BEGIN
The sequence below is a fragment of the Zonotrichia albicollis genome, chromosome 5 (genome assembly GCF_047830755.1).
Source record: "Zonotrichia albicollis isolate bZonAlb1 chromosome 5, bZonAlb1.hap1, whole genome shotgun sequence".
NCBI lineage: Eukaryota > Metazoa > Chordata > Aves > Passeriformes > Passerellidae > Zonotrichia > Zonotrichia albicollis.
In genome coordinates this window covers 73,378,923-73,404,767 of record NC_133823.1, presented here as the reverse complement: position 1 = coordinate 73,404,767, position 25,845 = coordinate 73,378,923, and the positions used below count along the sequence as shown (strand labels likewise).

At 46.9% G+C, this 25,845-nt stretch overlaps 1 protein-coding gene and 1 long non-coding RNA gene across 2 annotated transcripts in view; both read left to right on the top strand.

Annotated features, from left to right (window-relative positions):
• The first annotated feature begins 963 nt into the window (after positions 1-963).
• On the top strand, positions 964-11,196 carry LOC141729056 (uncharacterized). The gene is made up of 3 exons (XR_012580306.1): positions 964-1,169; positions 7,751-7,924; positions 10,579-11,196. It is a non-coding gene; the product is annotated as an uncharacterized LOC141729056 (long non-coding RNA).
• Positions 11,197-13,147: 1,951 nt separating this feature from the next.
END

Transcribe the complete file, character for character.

The sequence below is a fragment of the Zonotrichia albicollis genome, chromosome 5 (genome assembly GCF_047830755.1).
Source record: "Zonotrichia albicollis isolate bZonAlb1 chromosome 5, bZonAlb1.hap1, whole genome shotgun sequence".
NCBI lineage: Eukaryota > Metazoa > Chordata > Aves > Passeriformes > Passerellidae > Zonotrichia > Zonotrichia albicollis.
In genome coordinates this window covers 73,378,923-73,404,767 of record NC_133823.1, presented here as the reverse complement: position 1 = coordinate 73,404,767, position 25,845 = coordinate 73,378,923, and the positions used below count along the sequence as shown (strand labels likewise).

At 46.9% G+C, this 25,845-nt stretch overlaps 1 protein-coding gene and 1 long non-coding RNA gene across 2 annotated transcripts in view; both read left to right on the top strand.

Annotated features, from left to right (window-relative positions):
• The first annotated feature begins 963 nt into the window (after positions 1-963).
• On the top strand, positions 964-11,196 carry LOC141729056 (uncharacterized). The gene is made up of 3 exons (XR_012580306.1): positions 964-1,169; positions 7,751-7,924; positions 10,579-11,196. It is a non-coding gene; the product is annotated as an uncharacterized LOC141729056 (long non-coding RNA).
• Positions 11,197-13,147: 1,951 nt separating this feature from the next.